The World Trade Organization is now forecasting that world trade will grow by just 1.7% this year, making this the first year in 15 years it has grown more slowly than the world economy. Den Rest des Beitrags lesen »

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Desperate Central Bankers

Posted by hkarner - 27. September 2016

Photo of Stephen S. Roach

Stephen S. Roach

Stephen S. Roach, former Chairman of Morgan Stanley Asia and the firm’s chief economist, is a senior fellow at Yale University’s Jackson Institute of Global Affairs and a senior lecturer at Yale’s School of Management. He is the author of Unbalanced: The Codependency of America and China.

SEP 26, 2016,, Project Syndicate

NEW HAVEN – The final day of the summer marked the start of yet another season of futile policymaking by two of the world’s major central banks – the US Federal Reserve and the Bank of Japan. The Fed did nothing, which is precisely the problem. And the alchemists at the BOJ unveiled yet another feeble unconventional policy gambit.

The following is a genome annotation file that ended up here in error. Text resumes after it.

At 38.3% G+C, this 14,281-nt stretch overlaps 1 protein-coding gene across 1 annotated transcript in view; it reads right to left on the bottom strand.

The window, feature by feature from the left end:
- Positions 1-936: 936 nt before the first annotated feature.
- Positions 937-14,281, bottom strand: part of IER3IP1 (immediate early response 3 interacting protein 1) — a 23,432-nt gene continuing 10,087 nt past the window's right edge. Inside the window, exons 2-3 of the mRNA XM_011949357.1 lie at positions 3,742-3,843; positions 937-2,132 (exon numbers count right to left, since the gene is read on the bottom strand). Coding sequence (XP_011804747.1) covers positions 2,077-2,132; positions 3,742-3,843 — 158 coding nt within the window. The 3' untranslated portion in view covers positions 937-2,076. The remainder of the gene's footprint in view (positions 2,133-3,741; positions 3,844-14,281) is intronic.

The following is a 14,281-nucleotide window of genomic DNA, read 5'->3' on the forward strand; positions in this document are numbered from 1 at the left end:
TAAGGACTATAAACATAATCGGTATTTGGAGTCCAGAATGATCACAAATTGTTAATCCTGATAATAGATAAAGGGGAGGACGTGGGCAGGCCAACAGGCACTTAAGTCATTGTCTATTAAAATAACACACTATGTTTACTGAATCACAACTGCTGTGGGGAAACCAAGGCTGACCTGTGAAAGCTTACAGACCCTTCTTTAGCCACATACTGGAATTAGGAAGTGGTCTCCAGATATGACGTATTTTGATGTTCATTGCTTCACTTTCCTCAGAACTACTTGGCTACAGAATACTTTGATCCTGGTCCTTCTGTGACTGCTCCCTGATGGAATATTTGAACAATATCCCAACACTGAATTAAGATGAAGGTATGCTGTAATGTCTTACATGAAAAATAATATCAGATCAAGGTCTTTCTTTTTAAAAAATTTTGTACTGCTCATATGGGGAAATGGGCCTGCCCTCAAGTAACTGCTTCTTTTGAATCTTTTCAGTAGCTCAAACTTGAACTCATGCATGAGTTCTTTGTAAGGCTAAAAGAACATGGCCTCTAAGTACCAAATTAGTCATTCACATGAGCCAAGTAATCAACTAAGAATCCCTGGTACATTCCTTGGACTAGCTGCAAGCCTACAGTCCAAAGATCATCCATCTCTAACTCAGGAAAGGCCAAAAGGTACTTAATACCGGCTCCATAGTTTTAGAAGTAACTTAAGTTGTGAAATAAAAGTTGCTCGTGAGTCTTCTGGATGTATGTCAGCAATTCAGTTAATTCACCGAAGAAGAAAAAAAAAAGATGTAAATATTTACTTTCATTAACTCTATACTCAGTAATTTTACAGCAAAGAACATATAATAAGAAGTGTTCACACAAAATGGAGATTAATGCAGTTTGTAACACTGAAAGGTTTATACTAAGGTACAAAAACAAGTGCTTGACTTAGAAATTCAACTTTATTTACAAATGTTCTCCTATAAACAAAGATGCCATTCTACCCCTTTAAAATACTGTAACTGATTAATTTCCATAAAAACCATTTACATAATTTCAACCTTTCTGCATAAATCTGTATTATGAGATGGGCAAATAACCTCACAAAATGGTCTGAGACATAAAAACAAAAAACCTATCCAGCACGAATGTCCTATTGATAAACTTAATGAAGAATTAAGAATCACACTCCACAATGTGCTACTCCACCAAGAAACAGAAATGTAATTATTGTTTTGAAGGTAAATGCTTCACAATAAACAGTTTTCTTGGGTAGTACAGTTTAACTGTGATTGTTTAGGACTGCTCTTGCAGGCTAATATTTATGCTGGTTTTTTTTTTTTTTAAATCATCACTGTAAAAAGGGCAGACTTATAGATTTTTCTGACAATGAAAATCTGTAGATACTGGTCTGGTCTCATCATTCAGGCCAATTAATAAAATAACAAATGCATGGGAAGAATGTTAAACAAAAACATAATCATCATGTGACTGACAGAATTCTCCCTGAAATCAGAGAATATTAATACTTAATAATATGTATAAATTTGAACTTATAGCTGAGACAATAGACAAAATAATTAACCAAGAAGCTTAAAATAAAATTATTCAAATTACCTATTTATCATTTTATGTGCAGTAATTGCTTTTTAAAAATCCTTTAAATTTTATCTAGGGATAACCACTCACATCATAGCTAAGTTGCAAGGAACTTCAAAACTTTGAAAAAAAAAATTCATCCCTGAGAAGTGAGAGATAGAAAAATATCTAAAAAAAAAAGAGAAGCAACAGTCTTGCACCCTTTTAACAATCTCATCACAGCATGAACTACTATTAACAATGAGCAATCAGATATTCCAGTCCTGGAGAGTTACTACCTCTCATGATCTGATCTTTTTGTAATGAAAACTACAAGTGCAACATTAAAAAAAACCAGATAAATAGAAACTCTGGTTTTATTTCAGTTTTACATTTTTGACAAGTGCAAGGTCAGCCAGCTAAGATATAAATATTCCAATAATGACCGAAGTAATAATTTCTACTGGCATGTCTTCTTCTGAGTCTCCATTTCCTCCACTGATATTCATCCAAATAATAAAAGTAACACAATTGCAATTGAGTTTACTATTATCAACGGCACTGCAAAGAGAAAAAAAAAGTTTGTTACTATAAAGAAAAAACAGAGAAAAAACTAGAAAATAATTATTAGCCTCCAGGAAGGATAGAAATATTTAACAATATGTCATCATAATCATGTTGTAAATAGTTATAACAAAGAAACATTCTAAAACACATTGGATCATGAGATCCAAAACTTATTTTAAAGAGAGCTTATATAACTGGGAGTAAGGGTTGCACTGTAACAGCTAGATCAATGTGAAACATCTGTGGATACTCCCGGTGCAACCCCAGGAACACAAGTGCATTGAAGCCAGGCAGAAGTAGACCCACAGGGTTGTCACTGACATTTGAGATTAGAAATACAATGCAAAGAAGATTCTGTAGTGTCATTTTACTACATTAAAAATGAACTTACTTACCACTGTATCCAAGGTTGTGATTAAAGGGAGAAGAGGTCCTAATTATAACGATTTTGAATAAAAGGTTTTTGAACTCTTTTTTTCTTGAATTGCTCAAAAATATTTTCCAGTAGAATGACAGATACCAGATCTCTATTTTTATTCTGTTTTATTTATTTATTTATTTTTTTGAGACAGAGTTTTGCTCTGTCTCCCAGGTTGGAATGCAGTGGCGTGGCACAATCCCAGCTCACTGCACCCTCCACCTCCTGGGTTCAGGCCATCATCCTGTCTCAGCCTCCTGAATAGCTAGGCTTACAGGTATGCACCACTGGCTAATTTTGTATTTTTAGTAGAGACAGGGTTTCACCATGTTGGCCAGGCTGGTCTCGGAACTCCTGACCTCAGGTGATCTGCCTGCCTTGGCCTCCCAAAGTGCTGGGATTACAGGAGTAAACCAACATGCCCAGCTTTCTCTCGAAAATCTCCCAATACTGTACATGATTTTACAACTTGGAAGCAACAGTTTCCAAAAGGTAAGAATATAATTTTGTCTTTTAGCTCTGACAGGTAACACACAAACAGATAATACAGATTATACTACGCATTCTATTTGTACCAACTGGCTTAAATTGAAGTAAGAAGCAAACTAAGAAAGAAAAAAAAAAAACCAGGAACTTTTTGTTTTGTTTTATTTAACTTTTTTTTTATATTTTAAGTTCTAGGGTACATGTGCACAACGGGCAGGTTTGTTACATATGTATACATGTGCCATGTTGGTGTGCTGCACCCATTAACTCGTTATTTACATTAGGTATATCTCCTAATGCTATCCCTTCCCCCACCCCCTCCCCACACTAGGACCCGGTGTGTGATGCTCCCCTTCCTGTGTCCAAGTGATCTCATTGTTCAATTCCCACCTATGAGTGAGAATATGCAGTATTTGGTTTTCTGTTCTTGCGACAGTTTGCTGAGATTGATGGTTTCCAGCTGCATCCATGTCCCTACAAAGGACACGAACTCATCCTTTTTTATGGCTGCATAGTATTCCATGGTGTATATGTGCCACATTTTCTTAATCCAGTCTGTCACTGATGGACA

Both the Fed and the BOJ are pursuing strategies that are woefully disconnected from the economies they have been entrusted to manage. Moreover, their latest actions reinforce a deepening commitment to an increasingly insidious transmission mechanism between monetary policy, financial markets, and asset-dependent economies. This approach led to the meltdown of 2008-2009, and it could well sow the seeds of another crisis in the years ahead.

Lost in the debate over the efficacy of the new and powerful tools that central bankers have added to their arsenal is the harsh reality of anemic economic growth. Japan is an obvious case in point. Stuck in what has been essentially a 1% growth trajectory for the last quarter-century, its economy has failed to respond to repeated efforts at extraordinary monetary stimulus. Den Rest des Beitrags lesen »